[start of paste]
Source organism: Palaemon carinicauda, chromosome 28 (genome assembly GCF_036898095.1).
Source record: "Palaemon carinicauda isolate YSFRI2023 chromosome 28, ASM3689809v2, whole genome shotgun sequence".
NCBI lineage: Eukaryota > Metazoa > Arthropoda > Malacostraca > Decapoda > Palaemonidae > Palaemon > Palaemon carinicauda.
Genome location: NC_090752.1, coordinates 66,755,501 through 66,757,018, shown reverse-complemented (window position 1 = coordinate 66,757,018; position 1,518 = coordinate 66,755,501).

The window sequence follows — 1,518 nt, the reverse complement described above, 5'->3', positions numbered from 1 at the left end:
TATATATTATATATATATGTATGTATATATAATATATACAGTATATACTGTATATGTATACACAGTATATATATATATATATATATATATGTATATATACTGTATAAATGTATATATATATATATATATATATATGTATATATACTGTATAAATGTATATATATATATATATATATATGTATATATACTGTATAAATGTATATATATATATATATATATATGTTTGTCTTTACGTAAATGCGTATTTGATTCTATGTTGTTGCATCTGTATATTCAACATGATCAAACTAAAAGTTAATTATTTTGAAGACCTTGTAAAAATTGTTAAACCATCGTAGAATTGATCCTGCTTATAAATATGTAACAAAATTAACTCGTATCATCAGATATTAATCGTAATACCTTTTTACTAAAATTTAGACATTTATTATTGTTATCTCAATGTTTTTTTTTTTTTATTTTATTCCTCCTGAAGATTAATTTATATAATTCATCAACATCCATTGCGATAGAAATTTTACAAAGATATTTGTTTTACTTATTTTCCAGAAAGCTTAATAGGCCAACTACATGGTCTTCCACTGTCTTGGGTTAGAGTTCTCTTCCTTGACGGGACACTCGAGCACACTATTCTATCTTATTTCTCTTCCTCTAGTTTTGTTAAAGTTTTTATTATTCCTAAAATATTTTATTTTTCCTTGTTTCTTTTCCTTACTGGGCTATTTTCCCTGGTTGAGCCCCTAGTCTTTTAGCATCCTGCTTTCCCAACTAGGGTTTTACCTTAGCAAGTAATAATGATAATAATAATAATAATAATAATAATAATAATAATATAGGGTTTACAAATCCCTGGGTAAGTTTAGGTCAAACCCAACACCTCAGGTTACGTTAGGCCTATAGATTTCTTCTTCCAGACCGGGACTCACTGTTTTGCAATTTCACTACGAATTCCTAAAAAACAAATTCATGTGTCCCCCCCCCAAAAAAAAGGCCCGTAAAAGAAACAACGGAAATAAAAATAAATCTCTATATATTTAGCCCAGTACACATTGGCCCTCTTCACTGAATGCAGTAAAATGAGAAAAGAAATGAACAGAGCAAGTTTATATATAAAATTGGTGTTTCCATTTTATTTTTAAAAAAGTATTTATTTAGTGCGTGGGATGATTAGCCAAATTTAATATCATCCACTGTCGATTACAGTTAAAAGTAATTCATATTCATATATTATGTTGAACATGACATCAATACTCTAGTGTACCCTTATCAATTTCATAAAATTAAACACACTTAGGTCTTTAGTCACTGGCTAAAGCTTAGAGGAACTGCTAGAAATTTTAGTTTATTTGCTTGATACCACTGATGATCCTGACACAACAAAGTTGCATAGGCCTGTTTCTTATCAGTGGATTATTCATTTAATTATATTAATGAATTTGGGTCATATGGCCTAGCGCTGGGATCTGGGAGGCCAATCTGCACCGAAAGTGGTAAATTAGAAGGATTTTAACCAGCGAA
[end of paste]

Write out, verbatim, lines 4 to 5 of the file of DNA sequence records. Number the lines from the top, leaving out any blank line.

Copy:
Genome location: NC_090752.1, coordinates 66,755,501 through 66,757,018, shown reverse-complemented (window position 1 = coordinate 66,757,018; position 1,518 = coordinate 66,755,501).

The window sequence follows — 1,518 nt, the reverse complement described above, 5'->3', positions numbered from 1 at the left end: